The celebration started early in the Yamalube/Star Racing Yamaha pits. Rubber meeting concrete, smiles and hugs, slaps on the back, trophies, and photos. As the smoke finally cleared from another burn-out, Cooper Webb emerged. The champ was ready to celebrate.
It also started to rain. Hard. But this team and its rider had waited too long for this moment, and they wouldn’t let some rain get them down. Webb wants to make the best of all circumstances. Bad start? Whatever. He would bully his way to the front. Some controversy with Tyler Bowers? Whatever. Go win. Title on the line? Whatever. Go out and win the race anyway.
Webb could have cruised to the title in Houston, especially after second-ranked Jessy Nelson had to sit out after a crash while testing for Lucas Oil Pro Motocross. But Webb wanted to win and claim the title.
“For me, it’s all about winning,” said Webb. “When I know I can, it’s all I want to do. I think if you’re a real racer you want to win regardless of the circumstances.”
For years, wins didn’t come easy for Star Racing. One by one, future projects were signed only to be shown the door a year or two later. Martin Davalos. Wil Hahn. Broc Tickle. Darryn Durham. Matt Lemoine. Kyle Peters. Gannon Audette. Nick Paluzzi. Gautier Paulin. All were fed through the Star Racing system, and there was occasional success, but nothing sustained. Then team owner Bobby Reagan found Jeremy Martin and Cooper Webb. Both were successful amateurs, but were still considered minor risks, as they had never quite risen to “it” status. Webb won plenty as an amateur—four titles at Loretta Lynn’s and the 2012 Monster Energy Cup Amateur All-Stars race—but always seemed to live in the shadows of Adam Cianciarulo. Webb was once a product of Honda’s amateur system, and later had a brief tie up with KTM. But it was Reagan who recruited hardest, signing Webb just as he was about to hit the big bikes.
“Bobby definitely took a risk with me and Jeremy,” Webb said after Houston. “At least me. I didn’t have really any other options. When I turned pro Bobby came to me and saw a lot in me. For him to kind of take that chance…it’s definitely awesome for us to come here and as you said kind of rebuild it.”
Webb was expected to contend in his second year in Monster Energy AMA Supercross, an FIM World Championship. He and Justin Hill were considered among the favorites, but nothing was clear-cut. Hill was coming off strong performances at Red Bull Straight Rhythm and the Monster Energy Cup. Injuries and an early season illness derailed him from the start. Jessy Nelson stepped up to win the opener, while Webb finished seventh. Not alarming, but not an indicator that he would run away with the title, either. Then Webb caught fire, winning five of the next six, including four straight, to take control of the championship.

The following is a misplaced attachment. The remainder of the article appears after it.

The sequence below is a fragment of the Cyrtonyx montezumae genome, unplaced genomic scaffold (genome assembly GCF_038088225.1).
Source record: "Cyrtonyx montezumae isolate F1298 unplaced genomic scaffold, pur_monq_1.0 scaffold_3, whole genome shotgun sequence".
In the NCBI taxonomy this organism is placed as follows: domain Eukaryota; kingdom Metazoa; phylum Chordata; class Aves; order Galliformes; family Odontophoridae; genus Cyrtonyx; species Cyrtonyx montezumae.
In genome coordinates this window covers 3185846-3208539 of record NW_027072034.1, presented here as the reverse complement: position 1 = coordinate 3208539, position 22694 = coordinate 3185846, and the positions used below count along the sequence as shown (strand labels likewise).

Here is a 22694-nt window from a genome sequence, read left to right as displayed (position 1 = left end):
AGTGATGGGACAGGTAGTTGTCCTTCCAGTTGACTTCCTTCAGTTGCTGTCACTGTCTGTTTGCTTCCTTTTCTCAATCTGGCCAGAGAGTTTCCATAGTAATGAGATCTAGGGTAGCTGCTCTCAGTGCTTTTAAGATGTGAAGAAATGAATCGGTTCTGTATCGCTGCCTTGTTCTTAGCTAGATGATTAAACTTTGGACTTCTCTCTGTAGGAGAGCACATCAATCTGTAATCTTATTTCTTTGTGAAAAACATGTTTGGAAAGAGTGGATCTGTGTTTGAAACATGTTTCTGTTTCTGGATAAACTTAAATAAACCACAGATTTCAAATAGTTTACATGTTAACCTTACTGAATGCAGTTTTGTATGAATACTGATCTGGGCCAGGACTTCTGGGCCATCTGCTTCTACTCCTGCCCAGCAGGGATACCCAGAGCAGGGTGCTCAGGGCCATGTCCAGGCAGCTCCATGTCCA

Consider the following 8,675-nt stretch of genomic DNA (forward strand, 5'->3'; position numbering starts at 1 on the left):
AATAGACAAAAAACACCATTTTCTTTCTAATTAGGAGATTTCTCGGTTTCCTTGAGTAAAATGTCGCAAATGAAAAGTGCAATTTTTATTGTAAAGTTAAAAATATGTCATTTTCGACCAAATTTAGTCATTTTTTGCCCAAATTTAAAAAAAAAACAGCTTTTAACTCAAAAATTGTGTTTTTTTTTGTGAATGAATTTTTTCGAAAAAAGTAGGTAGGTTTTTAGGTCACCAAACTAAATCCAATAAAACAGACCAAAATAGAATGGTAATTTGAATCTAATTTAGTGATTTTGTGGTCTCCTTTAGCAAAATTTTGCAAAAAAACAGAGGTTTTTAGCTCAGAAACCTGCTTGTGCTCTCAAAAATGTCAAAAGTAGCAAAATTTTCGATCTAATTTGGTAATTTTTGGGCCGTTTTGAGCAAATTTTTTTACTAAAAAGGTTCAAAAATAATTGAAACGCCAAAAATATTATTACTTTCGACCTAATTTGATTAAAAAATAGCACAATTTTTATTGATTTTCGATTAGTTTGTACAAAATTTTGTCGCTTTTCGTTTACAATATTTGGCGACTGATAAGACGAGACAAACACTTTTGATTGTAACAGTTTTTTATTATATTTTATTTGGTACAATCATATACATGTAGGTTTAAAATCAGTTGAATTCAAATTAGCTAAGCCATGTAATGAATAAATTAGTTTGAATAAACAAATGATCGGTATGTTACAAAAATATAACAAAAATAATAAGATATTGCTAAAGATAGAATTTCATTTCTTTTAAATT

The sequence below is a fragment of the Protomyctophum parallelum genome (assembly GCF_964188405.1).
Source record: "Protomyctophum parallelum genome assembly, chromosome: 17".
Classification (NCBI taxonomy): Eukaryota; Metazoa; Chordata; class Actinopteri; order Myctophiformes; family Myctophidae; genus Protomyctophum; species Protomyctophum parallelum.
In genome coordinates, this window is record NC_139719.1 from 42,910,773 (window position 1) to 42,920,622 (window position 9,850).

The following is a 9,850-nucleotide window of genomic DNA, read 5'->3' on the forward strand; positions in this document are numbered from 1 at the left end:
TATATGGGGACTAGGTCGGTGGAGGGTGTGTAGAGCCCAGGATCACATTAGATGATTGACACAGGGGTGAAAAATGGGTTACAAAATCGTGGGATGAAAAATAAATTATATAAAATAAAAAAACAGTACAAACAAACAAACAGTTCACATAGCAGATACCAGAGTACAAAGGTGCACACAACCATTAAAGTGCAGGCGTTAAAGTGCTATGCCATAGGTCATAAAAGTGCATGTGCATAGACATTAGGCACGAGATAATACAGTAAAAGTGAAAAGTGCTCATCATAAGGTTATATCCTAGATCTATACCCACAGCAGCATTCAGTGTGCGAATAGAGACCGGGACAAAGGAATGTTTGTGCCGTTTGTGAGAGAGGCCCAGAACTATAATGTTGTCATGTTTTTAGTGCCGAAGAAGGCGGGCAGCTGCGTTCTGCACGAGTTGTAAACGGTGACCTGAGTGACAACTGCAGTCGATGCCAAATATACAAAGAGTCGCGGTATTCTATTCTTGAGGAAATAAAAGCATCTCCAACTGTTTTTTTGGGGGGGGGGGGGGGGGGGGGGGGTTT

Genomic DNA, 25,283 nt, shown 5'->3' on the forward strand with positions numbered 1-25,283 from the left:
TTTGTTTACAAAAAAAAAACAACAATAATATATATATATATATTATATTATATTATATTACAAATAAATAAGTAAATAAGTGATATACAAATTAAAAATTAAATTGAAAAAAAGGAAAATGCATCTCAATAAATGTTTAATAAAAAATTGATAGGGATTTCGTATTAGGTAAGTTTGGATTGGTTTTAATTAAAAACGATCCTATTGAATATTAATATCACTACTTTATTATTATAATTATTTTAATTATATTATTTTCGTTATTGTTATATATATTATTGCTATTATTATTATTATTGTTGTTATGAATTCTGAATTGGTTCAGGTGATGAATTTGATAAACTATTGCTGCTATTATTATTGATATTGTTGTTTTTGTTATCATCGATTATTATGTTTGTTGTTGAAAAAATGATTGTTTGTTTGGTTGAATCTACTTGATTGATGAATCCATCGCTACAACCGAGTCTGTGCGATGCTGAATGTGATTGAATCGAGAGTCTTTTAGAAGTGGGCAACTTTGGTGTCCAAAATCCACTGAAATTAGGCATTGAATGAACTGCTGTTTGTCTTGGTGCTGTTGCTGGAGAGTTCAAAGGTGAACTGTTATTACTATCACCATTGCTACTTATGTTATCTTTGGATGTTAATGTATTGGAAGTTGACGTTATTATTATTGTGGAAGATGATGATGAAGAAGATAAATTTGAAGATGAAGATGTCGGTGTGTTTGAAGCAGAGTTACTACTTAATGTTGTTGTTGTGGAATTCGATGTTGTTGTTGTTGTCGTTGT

Webb made huge strides in year two. A lot of it can be credited to an intense battle in Lucas Oil Pro Motocross last year with teammate Martin. It was there that Webb got a taste of victory and the taste of a title run. But Webb is quick to turn the attention to Gareth Swanepoel—a former race winner (for Star Racing, in fact), turned trainer.
“I think for me Gareth Swanepoel was a big part of it, honestly,” Webb says. “Everybody has to make a sacrifice. It was kind of hard for me. I moved out here [from North Carolina to California] and we did our first season and then it’s like, all right, it’s time to win. I think just our whole mentality kind of changed for me and the whole team.”
Bobby Reagan took a chance a few years back and has now been rewarded with two straight championships (Martin won the 2014 Lucas Oil Pro Motocross Championship) and a team that arguably has the brightest future—especially when you add young guns Aaron Plessinger and Anthony Rodriguez. Even on a rainy night, you can see how bright the future looks for this team.